Opinion: Answering the call to save local news in New York

Since 2004, New York has lost nearly half of its local newspapers. The bipartisan Local Journalism Sustainability Act will ensure New Yorkers have access to the independent local news they deserve.

Multiple local news outlets serve New York City, but many other parts of the state are local news deserts.

Multiple local news outlets serve New York City, but many other parts of the state are local news deserts. Robert Nickelsberg/Getty Images

Local newspapers have shaped American life for centuries. From reporting on school board meetings and new business openings to in-depth investigations of elected officials, local journalists cover the issues that matter most to their communities. Local newspapers, both print and online, are the glue that holds our communities together. At a time when we can’t seem to agree on anything, there remains widespread consensus that local news and local stories matter. 

But this central facet of our lives is fading. Industry challenges have forced hundreds of newspapers in New York to shutter over the past two decades, leaving countless communities alienated and without a voice. If these trends continue, there will soon come a time when there will be no local newspapers at all.

That’s why I am proud to sponsor the Local Journalism Sustainability Act (S.625C),  a groundbreaking piece of legislation designed to ensure a thriving future for local news. This bipartisan bill offers tax credits to news outlets for the employment of local journalists, ensuring that New Yorkers have access to the quality, independent local news they deserve. The Local Journalism Sustainability Act incentivizes outlets not only to preserve but also to add jobs, returning reporters to many of the state's emptying newsrooms and opening the door for more diverse and inclusive coverage.

Thanks to the advocacy of the Empire State Local News Coalition, a newly formed group of over 150 hometown newspapers across New York, this critical legislation was included in the state Senate's recently proposed one-house budget, ensuring the bill will be part of final negotiations over the state’s fiscal plan. If enacted, this legislation would be the first of its kind in the nation, offering a replicable blueprint for other states across the country to invest in the long-term sustainability of local news. 

For too long, we've witnessed the steady erosion of local news outlets across our state without intervening. Since 2004, New York has lost half of its newspapers; in 2022 alone, more than 30 papers shuttered. This directly translates to thousands of jobs completely erased that journalists and their families once depended on. A quarter of New York counties are now news deserts – down to their last local newspaper, or without one at all – and the stories of people and communities are increasingly not being told.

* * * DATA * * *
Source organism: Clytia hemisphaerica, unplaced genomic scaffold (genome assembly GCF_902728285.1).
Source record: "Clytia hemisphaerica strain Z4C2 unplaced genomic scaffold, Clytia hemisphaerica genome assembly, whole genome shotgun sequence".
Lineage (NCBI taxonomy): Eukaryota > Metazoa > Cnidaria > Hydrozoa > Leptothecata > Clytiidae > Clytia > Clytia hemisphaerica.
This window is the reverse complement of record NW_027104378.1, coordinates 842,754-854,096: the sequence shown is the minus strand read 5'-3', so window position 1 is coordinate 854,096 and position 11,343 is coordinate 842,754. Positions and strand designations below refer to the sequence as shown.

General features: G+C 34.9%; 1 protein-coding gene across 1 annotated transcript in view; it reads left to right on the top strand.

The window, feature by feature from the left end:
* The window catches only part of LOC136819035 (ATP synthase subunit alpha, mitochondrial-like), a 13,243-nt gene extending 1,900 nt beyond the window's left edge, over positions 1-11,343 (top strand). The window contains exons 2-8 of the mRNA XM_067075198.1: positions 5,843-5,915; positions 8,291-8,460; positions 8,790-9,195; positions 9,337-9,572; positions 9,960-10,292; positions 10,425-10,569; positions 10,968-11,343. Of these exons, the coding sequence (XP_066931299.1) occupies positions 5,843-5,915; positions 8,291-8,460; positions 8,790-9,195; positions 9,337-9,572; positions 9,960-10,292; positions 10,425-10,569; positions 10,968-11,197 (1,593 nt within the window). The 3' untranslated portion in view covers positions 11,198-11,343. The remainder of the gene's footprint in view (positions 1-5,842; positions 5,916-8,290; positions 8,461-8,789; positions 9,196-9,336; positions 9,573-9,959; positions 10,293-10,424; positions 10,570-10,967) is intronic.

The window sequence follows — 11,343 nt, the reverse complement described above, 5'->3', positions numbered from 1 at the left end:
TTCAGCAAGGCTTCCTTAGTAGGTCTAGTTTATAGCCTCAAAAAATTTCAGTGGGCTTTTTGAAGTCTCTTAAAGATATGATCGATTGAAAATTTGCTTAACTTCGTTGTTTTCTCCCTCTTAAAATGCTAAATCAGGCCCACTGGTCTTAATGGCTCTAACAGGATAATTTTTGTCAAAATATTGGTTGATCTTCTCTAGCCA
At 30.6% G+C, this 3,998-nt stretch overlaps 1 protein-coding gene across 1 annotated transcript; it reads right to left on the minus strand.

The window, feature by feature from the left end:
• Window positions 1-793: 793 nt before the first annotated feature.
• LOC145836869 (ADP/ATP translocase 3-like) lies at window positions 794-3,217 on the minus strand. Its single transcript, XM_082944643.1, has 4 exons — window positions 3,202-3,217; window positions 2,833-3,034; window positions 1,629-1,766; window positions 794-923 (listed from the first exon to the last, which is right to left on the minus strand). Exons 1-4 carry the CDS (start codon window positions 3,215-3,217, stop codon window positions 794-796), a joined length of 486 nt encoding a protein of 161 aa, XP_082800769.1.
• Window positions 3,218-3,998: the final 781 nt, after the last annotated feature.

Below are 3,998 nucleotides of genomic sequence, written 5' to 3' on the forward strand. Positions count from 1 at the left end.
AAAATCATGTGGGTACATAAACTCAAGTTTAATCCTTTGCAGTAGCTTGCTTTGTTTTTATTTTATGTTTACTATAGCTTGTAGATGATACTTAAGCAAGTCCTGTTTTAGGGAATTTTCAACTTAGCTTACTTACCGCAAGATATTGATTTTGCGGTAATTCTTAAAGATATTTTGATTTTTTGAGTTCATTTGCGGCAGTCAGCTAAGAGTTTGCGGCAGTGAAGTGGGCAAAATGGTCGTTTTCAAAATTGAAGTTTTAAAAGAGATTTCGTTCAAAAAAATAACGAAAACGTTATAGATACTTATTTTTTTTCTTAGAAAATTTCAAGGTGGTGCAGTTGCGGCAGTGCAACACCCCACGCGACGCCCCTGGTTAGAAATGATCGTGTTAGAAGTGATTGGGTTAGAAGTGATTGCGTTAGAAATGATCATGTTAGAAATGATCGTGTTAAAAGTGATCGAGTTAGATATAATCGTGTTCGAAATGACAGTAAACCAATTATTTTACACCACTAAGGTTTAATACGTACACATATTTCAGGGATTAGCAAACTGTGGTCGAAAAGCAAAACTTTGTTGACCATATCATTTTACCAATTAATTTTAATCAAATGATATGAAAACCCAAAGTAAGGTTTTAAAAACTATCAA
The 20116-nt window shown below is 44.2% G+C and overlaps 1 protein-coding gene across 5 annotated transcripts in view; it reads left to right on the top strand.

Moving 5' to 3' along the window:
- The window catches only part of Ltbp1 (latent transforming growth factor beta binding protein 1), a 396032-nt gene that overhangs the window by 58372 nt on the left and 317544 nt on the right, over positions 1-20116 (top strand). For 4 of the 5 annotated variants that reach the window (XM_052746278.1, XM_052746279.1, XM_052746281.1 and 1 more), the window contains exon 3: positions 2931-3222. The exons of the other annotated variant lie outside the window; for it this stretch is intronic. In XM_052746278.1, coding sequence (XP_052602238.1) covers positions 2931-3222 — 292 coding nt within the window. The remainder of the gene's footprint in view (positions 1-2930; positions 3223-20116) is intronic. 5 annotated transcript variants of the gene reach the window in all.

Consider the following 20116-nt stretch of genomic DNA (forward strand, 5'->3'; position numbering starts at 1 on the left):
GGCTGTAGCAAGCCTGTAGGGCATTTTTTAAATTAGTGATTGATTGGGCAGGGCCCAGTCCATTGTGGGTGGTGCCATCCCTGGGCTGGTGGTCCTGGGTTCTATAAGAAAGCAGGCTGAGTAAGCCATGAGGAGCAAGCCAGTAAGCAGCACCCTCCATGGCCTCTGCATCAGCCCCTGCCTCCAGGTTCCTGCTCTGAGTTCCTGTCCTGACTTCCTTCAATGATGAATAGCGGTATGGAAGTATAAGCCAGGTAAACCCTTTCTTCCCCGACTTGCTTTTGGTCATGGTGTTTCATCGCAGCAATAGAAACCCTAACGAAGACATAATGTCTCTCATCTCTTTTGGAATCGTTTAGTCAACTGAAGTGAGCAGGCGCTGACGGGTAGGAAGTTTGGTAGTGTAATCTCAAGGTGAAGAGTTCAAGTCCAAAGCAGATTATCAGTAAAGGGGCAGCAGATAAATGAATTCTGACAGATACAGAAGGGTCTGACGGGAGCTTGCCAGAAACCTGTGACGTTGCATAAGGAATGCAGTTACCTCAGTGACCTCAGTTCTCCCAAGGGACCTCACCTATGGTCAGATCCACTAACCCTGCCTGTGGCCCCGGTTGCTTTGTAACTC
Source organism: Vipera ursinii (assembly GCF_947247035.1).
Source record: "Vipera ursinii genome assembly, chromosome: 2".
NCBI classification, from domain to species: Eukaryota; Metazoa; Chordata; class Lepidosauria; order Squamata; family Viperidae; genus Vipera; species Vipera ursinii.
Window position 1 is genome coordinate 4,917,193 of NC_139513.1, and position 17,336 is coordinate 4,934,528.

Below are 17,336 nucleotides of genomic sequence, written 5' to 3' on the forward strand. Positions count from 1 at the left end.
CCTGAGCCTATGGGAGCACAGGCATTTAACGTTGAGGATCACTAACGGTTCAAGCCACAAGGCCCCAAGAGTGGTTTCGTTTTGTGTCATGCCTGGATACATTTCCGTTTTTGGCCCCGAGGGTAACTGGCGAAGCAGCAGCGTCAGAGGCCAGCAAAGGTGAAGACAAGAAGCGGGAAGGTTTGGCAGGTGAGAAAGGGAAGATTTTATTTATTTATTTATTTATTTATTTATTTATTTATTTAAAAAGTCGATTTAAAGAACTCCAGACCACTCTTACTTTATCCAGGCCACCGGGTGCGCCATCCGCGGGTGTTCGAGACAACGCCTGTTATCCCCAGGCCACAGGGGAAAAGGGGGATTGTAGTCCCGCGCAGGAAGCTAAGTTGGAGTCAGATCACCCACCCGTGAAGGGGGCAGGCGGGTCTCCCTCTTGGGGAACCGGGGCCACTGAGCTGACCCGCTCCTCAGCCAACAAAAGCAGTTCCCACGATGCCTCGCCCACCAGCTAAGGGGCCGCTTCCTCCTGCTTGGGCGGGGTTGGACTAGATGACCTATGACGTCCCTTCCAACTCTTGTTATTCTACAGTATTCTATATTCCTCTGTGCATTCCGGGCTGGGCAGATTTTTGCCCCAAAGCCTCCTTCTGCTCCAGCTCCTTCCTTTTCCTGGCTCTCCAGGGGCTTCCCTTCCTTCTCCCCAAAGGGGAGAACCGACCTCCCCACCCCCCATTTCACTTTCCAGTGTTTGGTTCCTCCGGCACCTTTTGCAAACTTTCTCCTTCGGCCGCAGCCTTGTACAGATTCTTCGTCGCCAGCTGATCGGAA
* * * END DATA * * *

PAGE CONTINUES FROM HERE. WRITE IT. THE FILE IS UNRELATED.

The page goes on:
This decline of local news is a pressing threat to our democracy. Studies have shown that as communities lose their local news source, polarization increases, voter turnout dwindles, transparency wanes and municipal borrowing costs soar – creating an environment ripe for waste, fraud and abuse, and burdening residents with higher taxes. Investing in local news sources is a critical step toward reducing the division and polarization that engulfs our nation. After all, both Democrats and Republicans cheer for their town's high school football team and attend their local church's bakesale – two items covered by a local newspaper, but often no one else.

The Local Journalism Sustainability Act is sound public policy that will help local daily and weekly newspapers, as well as television and radio stations, to continue to inform and uplift New Yorkers and the places they live and work.

I urge my colleagues to seize this opportunity to safeguard the hometown newspapers that New Yorkers depend on. We must pass the Local Journalism Sustainability Act now and finally reverse the tide of shuttering newspapers across our state.  With broad, bipartisan support in the Senate and Assembly, Gov. Kathy Hochul now has the chance to deliver on her commitment to transparency and accountability by championing its inclusion in the final state budget. We urge the governor to answer the call voiced by communities and newsrooms alike across the state and to include the Local Journalism Sustainability Act in this year's state budget.